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#12 - Be your own legal team
Management roles almost always come hand in hand with a certain level of budget ownership, and with it, the responsibility to negotiate contracts with suppliers of products or software that your team need to operate successfully.
Your ability to negotiate a reasonable price will set you apart as a leader, but price alone isn't the only relevant negotiable element of contracts. Those additional pages of legal fine print that you're being asked to sign are all up for discussion. Doing so effectively is a sure way of gaining the respect of your CFO and legal counsel.
Today we're diving into 3 common contract clauses that you should consider negotiating on to mitigate the risk you expose your company to.
#1 - Payment terms
While revenue and profit are often touted as the most important company metrics, managing cashflow is equally vital to a company's success.
Your company could be profitable but still go out of business if all the revenues fall in the latter half of the year and your expenses in the first.
Contracts always provide one or more clauses about payment terms covering questions like: is the full amount due in one go or can you pay in installments? How soon are those payments due? Does the entire contracted value need to be paid upfront or can part be paid upon delivery?
ADVICE: try paying as late as possible, if necessary with staggered due dates and ideally with a small percentage being paid after successful execution, so that you always maintain some leverage in evaluating the delivery of the product/service.
#2 - Cancellation policies
Nobody gave a bat's ass about cancellation policies until Covid-19 came around, but suddenly it turned out to be the most important clause in every contract.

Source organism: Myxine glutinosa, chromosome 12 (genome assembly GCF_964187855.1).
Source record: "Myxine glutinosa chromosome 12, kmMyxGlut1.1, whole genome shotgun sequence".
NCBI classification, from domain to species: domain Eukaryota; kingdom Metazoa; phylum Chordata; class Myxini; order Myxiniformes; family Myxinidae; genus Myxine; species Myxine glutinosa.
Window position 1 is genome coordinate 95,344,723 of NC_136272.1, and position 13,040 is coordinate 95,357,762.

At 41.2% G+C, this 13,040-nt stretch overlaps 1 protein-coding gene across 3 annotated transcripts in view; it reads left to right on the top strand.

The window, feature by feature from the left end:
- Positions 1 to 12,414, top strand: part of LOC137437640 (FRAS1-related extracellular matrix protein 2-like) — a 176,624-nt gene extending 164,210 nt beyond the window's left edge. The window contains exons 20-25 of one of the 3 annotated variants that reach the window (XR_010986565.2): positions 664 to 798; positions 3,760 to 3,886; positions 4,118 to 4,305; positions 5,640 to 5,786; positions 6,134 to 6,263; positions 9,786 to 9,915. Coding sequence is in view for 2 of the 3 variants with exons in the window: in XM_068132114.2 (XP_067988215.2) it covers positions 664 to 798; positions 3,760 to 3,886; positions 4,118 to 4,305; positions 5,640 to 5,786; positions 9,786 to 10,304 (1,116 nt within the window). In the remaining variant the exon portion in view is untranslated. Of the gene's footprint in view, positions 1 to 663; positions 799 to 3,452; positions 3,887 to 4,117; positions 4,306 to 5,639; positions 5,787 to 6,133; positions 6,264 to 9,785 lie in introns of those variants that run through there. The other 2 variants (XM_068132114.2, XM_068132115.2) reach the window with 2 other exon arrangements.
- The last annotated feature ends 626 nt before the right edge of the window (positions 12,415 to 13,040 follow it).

Evaluating and negotiating changes to this clause help to mitigate the risk your company is exposed to for worst-case scenarios. They'll likely never happen, but if you do find yourself in the middle of a black swan event like Covid-19, you might just find yourself needing to invoke this clause for every active contract.
Cancellation terms usually focus on how much of the full contracted value still needs to be paid when cancelling at specific times during the contract.
ADVICE: Consider asking yourself some of the following questions to challenge or negotiate how you would like to structure this clause:
Can I limit my financial risk to paying for the actual expenses the supplier has made up until the point of cancellation? e.g. if a catering company hasn't cooked the food, but has spent time designing a menu, pay them for those expenses only.
Can I convince my counterpart to let me convert the full contracted value to credits for next year if I cancel, so they keep my business and I don't lose money?
How will we deal with Force Majeure situations like Covid-19 outbreaks or service delivery issues due to national lockdowns?
#3 - Resolving a dispute
Like marriage, you don't plan to break up when you first tie the knot, but it is sensible to discuss how you'll go about resolving disputes while you're on good terms.
When you venture into contractual obligations with international vendors, a common clause to add to contracts is to decide on the governing law and/or in which country disputes will be settled if they arise.
Your first worry is not that another EU country will have barbaric laws, but more the fact that your own company's legal counsel will be well-versed in the governing law of the country that your company operates in. Imagine you do have to go to court over a dispute: you'd be making it your Dutch company very challenging if they have to fly over to Budapest to defend your case according the Hungarian law.
Additionally, it's common practice in contracts to agree on an indemnification clause where either:
you agree to hold each other harmless for liabilities, loss, claims or expenses that flow from a breach of contract e.g. you weren't able to deliver what was promised and as a result I lost a client worth €1 million and I want you to cover for that.
you agree to limit the amount each of you can be held liable for to a specific total sum, so that you mitigate the exposure your company has to being sued.
ADVICE: aim to align governing law with the country your company operates in and depending on which side of the contract you're on, either limit your exposure to liability or increase your ability to make claims for losses incurred through the other's fault.